It’s not as small as a tiny home but gives you all the benefits of one.
When you think of a small space, you might think of the 500-square-foot tiny homes that have become a trendy option for those looking to really downsize. But there are benefits to living in a smaller home without having to live in a shoebox. Consider the 1,000-square-foot home. It’s smaller than the average house, but not so small that you need to subscribe to a movement to live there.
We spoke with homeowners who live the smaller life, along with a few design and real estate experts to uncover the benefits of trading in for a smaller space.
8 Benefits of living in a small house
- Choosing a small home can result in big savings
Making the jump to smaller digs could save you a lot of cash. “My wife and I downsized from a 2,000-square-foot townhouse with a garage to a small 950-square-foot apartment,” says Gerald Aguilar of Jupiter, FL, who wanted to save money to help launch his business. He estimates that the move saves him about $400 a month, thanks to cheaper rent and “minuscule” utilities.
- Utility costs for a smaller home will be lower
“The cost of insurance, taxes, heating, cooling, electricity, etc. will always be less in a home [that’s] 1,000 square feet or less,” says Than Merrill, former host of A&E’s Flip This House and CEO of FortuneBuilders. While other factors affect insurance and taxes, utilities are the guaranteed place to save. Merrill says that, on average, the electric bill for a 1,000-square-foot home is approximately $200 per month less than the electric bill for a 3,000-square-foot home. And if you’re going the condo route, you can save big on maintenance fees. “Since most association fees are calculated on square footage, the fewer square feet in a condo, the lower the monthly expense will be for the owner,” says Philadelphia, PA, real estate agent Holly Mack-Ward.
- Hot neighborhoods can be more affordable
“In a lot of cities, there’s a wealth of homes available in high-demand locations that are under 1,000 square feet,” says Mack-Ward.“Typically, to get into those ‘hot’ neighborhoods without getting into really high price points, you’re mainly going to be looking at condos or, in historical cities like Philadelphia, Baltimore, and DC, small row homes.” But for what a small home lacks in space, there is easy access to amenities if you’re centrally located. “When you have a gym two blocks away, you don’t need space for a treadmill; or a massive pantry when you can stop at the corner market every day on your way home from work,” says Mack-Ward.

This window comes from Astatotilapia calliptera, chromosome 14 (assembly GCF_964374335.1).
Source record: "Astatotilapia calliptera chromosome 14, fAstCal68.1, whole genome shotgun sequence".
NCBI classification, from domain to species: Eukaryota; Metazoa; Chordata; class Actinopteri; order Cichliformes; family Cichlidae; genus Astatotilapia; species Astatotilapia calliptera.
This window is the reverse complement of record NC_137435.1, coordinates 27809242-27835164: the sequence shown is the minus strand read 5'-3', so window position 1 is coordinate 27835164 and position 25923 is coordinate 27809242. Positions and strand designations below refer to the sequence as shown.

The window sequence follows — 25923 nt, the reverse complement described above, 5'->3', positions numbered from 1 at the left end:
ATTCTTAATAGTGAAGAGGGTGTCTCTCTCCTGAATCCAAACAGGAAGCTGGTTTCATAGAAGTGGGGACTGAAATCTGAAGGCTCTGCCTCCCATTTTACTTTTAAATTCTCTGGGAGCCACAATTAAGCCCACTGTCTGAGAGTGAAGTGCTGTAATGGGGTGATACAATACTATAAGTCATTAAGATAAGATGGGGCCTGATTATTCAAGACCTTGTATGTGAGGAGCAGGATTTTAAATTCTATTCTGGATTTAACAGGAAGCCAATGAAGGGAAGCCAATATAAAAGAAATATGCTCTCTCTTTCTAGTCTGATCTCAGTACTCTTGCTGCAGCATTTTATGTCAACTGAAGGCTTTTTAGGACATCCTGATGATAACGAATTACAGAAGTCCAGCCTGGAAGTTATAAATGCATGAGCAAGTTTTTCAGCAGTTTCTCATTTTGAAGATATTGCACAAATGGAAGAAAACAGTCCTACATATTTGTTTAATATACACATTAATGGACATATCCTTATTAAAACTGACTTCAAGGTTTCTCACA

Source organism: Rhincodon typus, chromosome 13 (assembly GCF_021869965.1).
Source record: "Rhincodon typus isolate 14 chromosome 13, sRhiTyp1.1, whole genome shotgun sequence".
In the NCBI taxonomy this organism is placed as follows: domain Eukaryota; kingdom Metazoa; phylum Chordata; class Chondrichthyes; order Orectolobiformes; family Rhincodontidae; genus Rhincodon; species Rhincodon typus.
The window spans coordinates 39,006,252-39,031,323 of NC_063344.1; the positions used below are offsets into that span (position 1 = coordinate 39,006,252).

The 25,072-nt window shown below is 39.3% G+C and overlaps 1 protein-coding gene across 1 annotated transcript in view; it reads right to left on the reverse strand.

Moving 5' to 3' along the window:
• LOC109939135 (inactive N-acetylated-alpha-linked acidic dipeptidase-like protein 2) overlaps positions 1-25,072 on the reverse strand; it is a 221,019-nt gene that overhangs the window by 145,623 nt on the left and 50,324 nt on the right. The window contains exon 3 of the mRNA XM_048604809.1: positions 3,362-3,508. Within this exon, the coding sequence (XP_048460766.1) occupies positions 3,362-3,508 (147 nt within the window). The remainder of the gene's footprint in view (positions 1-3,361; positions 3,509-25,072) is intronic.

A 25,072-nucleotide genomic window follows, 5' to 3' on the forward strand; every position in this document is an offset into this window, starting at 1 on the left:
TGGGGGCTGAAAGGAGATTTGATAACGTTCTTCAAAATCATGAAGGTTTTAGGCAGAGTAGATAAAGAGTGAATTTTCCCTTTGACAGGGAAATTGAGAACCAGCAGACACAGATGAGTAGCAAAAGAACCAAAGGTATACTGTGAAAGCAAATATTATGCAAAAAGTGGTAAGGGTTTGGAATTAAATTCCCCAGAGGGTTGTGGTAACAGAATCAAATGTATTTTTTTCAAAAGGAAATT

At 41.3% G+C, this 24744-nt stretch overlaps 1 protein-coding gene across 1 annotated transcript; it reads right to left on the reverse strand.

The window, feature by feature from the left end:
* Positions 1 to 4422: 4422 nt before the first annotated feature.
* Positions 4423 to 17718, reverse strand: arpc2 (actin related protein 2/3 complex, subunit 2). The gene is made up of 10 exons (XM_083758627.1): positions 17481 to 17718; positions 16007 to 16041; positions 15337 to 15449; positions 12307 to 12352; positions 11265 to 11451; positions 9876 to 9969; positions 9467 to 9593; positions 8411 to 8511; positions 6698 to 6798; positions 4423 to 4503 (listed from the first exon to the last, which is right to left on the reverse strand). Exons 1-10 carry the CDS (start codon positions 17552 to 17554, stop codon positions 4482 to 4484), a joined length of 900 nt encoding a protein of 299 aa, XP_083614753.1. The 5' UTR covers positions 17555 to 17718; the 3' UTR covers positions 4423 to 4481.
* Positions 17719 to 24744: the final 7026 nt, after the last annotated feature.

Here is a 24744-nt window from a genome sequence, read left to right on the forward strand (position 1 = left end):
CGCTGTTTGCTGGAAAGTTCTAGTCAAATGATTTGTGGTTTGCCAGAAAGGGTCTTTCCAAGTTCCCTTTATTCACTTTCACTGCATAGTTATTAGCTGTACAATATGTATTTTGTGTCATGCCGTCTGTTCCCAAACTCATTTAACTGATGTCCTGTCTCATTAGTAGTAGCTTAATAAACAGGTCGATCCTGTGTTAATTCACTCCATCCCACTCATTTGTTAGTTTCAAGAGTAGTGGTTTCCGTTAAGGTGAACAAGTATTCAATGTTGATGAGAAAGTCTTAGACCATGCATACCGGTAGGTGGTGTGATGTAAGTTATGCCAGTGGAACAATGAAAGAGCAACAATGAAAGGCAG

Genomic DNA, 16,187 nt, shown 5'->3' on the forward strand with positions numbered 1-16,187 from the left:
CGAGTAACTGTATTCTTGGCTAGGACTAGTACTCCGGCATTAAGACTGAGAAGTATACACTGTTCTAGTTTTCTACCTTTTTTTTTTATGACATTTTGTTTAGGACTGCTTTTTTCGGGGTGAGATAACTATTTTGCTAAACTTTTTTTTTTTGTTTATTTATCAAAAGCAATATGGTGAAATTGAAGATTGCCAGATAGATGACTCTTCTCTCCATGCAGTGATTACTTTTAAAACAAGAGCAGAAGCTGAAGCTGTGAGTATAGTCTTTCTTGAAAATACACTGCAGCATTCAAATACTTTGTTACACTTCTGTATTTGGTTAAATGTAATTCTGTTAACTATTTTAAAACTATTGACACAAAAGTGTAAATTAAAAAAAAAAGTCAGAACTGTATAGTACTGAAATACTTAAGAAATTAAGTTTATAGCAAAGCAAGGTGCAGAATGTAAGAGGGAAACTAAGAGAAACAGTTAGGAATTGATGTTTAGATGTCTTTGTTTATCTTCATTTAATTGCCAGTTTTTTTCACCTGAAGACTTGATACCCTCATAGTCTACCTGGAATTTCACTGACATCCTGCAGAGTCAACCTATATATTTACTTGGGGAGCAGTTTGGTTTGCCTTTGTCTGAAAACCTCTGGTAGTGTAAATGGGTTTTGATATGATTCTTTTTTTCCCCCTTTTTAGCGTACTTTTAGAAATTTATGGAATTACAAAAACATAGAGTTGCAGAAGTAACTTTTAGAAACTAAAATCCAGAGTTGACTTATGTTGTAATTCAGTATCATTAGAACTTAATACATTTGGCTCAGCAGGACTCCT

- Maintaining a smaller home is just easier
“Anyone residing in a home over 3,000 square feet can attest to the fact that there always seems to be something going wrong. Whether it’s a leak in the guest room or a broken pipe in the upstairs bathroom, the fact is, larger homes require more upkeep,” Merrill says. Although few people can truly say they enjoy weekend home maintenance, a smaller house potentially means fewer things will go wrong in the first place. Merrill also mentions that even the big-ticket items like replacing a roof, redoing floors, and exterior paint jobs will take a smaller bite out of your paycheck.
- Cleaning and de-cluttering takes half the time
Not only are there fewer rooms to tackle, but also the home’s smaller size helps you cut down on clutter. “It really helps one declutter and just keep the real necessary things in life,” Gerald Aguilar says. “We also enjoy that there is not much to clean and [it] takes half the time to clean the new space!”
- Remodeling and redecorating costs less
“It is a plus to be able to splurge on a few pieces you love versus buying to accommodate a large house,” says Alex Caratechea, lead designer for Decor Aid. “With a large home, you tend to purchase a lot of off-the-shelf furniture just to fill up the space. With a small home, you have built-in limits [on] buying too much. If you remodel, costs are lower as well.” Just think of all the gorgeous wallpapers, granite countertops, and other luxe home upgrades you can indulge in.
- Hosting large groups and parties is still possible
Writer Jill Weaver frequently hosts parties in her 928-square-foot home near New Haven, CT. While the size of her home can limit the guest list, the home’s deck can accommodate larger get-togethers. “It runs the length of the house, and when I have people over, we bring out all the chairs, plus additional folding chairs,” she says. “I was never one for formal, large gatherings, so this casual style suits me just fine.”
- Downsizing can make the whole home feel cozier
There are times when bigger is better — but also when bigger just seems overwhelming. Caratechea recalls one client, a family that decided to move to a smaller place in their neighborhood (New York City’s Upper East Side). “They lived in a large apartment on Park Avenue and decided to downsize to save money and also to create a more homey feel,” he says. “The old apartment was so large and cavernous, and the large rooms felt impersonal and empty.” After the makeover, the new space “felt more intimate and more lived-in versus staged.”
Do you live in a small(er) house? Would you do it again? Share in the comments below!